'Hitlers' is a solid analysis
Special to The Seattle Times
"A Hundred Little Hitlers" is going to be a hard sell. It's about the beating death of an Ethiopian by skinheads in Portland in 1988, and how, after plea bargains, the Southern Poverty Law Center filed a civil suit not against the skinheads but against a neo-Nazi in California, Tom Metzger, who they claimed created the atmosphere that led to the death of the Ethiopian. A neo-Nazi gets the shaft. Most people will react: And?
That question haunts the book: And? Another racist murder — one 15 years old now — in which the killers were caught. Why should I care? Portland author and Nation contributor Elinor Langer divides her book into two sections — "History" and "Law" — and attempts to answer that question in the preface. She writes, "When the history of a political movement is seen through the calculus of the law: when the law, which should itself be subject to history, is instead its source: when the transcript of a political trial becomes the principal historical record, which is what happened in this killing: too much is omitted." Later she implies that those who ignore their history are doomed to repeat it — a better if not wholly satisfying answer.
Yet this prism of history and law through which Langer reflects the killing of Mulugeta Seraw is precisely what makes "A Hundred Little Hitlers" worth reading. This is no hand-wringing account. Langer is constantly challenging our assumptions. That I disagreed with her half the time isn't criticism. Just the opposite.
The facts: In the early hours of Nov. 13, 1988, a car full of Ethiopians and a car full of skinheads crossed paths in Portland; words were exchanged, a fight broke out, and Seraw was beaten to death with a baseball bat by Ken Mieske, a racist skinhead. The killing made headlines; the headlines "screamed." According to Langer, Portland has an uptight, politically correct puritanism (not unlike Seattle's) and its residents couldn't believe such a thing could happen in their city.
The trouble: Langer finds fault with almost every step of the legal process. At first the trial of the three skinheads is too political. "It was precisely who they [the skinheads] were that was on trial," she writes. When the state decides to try each skinhead separately, the political show trial disappears, but this isn't good either. It opens the way for deal-making, and plea bargains, and when Mieske admits his guilt in exchange for a minimum 30-year sentence, suddenly there's no trial — and no discussion — at all.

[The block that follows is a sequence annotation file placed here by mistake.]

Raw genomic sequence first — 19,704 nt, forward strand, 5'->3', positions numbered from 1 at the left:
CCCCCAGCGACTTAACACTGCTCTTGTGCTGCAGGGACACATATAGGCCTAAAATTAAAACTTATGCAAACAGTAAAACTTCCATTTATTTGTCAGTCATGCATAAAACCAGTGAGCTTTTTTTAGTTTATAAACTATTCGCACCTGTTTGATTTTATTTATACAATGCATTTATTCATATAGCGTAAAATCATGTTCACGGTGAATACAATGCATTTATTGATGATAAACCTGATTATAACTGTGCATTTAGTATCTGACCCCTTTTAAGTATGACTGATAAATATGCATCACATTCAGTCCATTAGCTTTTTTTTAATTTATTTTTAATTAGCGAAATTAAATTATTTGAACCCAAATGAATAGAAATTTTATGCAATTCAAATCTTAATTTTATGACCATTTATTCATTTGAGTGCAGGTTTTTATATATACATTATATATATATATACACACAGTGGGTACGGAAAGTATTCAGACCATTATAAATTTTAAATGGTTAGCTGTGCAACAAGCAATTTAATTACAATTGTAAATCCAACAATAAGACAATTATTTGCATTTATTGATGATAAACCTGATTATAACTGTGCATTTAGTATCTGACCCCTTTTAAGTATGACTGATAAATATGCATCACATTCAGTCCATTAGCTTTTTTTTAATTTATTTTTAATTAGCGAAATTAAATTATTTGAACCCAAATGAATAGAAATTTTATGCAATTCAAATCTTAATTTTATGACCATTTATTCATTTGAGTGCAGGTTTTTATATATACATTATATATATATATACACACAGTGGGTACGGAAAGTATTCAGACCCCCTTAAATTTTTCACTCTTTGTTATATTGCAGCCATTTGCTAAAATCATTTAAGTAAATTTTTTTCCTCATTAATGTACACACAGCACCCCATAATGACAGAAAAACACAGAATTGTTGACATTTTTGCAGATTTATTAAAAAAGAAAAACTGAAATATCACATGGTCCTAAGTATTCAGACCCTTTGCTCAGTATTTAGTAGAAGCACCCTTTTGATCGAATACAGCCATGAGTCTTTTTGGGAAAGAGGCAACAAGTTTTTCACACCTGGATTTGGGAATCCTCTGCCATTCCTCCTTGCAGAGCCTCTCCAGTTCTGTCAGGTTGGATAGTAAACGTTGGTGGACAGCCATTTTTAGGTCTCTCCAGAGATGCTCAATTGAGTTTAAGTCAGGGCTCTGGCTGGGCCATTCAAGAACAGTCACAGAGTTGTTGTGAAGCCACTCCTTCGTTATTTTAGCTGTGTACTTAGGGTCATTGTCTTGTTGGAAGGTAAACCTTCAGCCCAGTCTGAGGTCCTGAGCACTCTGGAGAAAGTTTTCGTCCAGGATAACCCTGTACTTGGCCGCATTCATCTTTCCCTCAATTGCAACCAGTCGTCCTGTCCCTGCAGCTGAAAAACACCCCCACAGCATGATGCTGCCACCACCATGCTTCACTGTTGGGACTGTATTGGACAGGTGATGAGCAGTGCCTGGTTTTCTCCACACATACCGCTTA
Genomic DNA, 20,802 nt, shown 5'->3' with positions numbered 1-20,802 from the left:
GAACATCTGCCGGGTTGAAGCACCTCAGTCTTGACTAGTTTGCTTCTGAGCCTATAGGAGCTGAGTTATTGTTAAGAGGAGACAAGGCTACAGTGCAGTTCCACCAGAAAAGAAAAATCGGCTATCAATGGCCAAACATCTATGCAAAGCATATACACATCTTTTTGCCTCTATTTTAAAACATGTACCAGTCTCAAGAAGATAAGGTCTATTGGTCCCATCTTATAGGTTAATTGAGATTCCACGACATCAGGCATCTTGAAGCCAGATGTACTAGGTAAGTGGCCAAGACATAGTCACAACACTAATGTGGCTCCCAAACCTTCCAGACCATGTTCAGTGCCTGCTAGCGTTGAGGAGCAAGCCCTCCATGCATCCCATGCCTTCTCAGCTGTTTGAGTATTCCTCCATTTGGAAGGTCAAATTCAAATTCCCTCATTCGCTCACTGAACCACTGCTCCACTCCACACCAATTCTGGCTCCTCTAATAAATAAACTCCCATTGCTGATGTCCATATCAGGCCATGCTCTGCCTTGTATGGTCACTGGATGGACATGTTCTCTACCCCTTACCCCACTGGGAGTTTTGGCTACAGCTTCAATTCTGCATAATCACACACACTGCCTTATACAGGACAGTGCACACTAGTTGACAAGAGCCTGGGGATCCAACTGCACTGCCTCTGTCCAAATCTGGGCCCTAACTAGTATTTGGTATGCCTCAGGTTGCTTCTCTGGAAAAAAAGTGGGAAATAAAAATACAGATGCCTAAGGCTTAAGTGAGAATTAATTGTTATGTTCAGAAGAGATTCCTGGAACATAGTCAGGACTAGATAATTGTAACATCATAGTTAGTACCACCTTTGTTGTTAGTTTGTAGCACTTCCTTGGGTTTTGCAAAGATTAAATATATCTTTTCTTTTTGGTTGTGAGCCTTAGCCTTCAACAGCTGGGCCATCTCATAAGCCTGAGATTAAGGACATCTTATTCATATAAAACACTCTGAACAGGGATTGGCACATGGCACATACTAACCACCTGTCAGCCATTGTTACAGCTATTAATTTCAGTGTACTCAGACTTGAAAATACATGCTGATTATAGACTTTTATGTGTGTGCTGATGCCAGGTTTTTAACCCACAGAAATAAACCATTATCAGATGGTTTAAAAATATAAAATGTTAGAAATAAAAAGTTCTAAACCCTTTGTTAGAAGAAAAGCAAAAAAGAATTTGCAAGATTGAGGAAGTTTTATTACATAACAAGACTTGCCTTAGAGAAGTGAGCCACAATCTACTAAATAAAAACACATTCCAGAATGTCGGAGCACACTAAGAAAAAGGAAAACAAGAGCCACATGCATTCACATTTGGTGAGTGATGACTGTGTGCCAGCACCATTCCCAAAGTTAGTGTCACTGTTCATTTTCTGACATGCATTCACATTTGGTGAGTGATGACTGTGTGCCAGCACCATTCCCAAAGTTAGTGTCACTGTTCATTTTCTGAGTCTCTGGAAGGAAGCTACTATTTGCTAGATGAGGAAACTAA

When the trial re-emerges, in a civil lawsuit brought about by Morris Dees and the Southern Poverty Law Center, its focus is no longer bad Oregonians but a bad Californian, neo-Nazi Metzger, who sent his representative Dave Mazella to Oregon to stir things up. "This time Portland would not be judged," Langer writes. "It would be the judge."
Langer is excellent at describing the Byzantine legal process in layman's terms, and equally good at telling the histories of each major participant. The section, "Underground," in which she describes how Mieske, Kyle Brewster and Steven Strasser became skinheads, is fascinating, disturbing reading. It's as if she's lifting up our house and showing us the ugly, creepy things crawling in the dirt beneath.
For a time, I even thought this was the point of the book. These ugly, creepy things may damage the foundation of our house! Later, when she became critical of the way Dees and the SPLC went after Metzger, I thought her point was almost the opposite: The exterminator is doing more damage to our house than the ugly, creepy things he's trying to eradicate. In the end, though, her point seemed to be this: The exterminator got rich, and the ugly, creepy things are still there.
Sometimes Langer is too in love with her own energetic voice (the grandiose "when ... when ... when" quote is an example), and she uses her own brand of puritanism to judge the salesmanship of Dees. But her insights and provocations make "A Hundred Little Hitlers" and its disturbing subjects — dare I say this? — fun. Yes: Racism bad. But even under this umbrella, there's still a lot to argue about.
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